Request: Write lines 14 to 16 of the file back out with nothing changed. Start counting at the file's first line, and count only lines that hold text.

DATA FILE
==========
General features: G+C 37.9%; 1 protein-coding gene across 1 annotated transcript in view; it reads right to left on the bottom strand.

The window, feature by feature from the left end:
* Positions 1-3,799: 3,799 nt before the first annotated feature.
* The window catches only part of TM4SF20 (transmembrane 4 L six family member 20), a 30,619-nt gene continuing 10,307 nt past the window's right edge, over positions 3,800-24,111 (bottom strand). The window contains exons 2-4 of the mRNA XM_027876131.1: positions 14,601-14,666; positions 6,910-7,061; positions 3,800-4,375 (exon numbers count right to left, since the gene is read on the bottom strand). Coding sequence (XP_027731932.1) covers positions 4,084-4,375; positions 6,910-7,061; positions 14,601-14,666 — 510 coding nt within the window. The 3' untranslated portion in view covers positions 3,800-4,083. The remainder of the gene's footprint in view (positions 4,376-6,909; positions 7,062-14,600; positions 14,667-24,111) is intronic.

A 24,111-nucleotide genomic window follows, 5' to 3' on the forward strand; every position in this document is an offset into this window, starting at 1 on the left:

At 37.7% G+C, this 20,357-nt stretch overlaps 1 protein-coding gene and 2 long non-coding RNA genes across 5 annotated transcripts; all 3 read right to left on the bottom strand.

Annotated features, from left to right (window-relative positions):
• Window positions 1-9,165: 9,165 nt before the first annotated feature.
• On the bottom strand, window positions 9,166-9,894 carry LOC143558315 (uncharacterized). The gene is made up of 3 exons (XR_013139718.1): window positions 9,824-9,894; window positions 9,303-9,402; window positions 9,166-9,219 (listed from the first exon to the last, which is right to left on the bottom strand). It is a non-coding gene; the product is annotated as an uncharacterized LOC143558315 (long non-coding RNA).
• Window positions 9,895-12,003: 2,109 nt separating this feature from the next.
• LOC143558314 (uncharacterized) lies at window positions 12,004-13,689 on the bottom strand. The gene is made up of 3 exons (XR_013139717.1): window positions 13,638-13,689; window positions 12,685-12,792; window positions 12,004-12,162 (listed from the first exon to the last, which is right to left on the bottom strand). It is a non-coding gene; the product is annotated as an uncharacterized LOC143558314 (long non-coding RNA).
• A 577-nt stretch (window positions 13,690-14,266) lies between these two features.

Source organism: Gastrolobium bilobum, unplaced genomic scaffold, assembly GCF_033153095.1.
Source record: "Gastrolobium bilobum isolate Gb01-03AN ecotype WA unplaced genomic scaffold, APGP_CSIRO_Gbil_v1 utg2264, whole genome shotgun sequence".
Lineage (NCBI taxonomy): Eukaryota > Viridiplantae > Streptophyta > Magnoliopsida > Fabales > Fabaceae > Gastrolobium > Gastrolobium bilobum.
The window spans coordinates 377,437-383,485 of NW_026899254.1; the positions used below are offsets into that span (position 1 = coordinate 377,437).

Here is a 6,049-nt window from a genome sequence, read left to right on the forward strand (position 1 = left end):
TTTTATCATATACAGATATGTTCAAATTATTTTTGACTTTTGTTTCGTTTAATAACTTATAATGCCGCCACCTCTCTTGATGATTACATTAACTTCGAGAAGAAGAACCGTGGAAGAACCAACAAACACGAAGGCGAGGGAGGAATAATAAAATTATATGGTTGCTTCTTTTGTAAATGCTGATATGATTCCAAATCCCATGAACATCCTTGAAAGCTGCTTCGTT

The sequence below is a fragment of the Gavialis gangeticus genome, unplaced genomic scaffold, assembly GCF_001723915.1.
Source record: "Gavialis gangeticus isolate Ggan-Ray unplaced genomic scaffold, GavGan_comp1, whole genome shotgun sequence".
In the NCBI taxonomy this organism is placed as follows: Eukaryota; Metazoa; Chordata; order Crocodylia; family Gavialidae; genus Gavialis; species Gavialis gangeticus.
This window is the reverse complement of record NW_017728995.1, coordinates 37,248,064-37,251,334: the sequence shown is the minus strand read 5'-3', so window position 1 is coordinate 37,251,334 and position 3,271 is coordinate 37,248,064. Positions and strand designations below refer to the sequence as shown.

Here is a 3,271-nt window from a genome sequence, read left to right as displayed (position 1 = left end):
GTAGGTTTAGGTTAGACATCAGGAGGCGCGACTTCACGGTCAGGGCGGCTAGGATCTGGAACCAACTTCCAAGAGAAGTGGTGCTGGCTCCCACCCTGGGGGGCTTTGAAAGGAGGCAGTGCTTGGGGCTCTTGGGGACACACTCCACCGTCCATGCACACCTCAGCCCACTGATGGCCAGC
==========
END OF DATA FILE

Source record: "Gastrolobium bilobum isolate Gb01-03AN ecotype WA unplaced genomic scaffold, APGP_CSIRO_Gbil_v1 utg2264, whole genome shotgun sequence".
Lineage (NCBI taxonomy): Eukaryota > Viridiplantae > Streptophyta > Magnoliopsida > Fabales > Fabaceae > Gastrolobium > Gastrolobium bilobum.
The window spans coordinates 377,437-383,485 of NW_026899254.1; the positions used below are offsets into that span (position 1 = coordinate 377,437).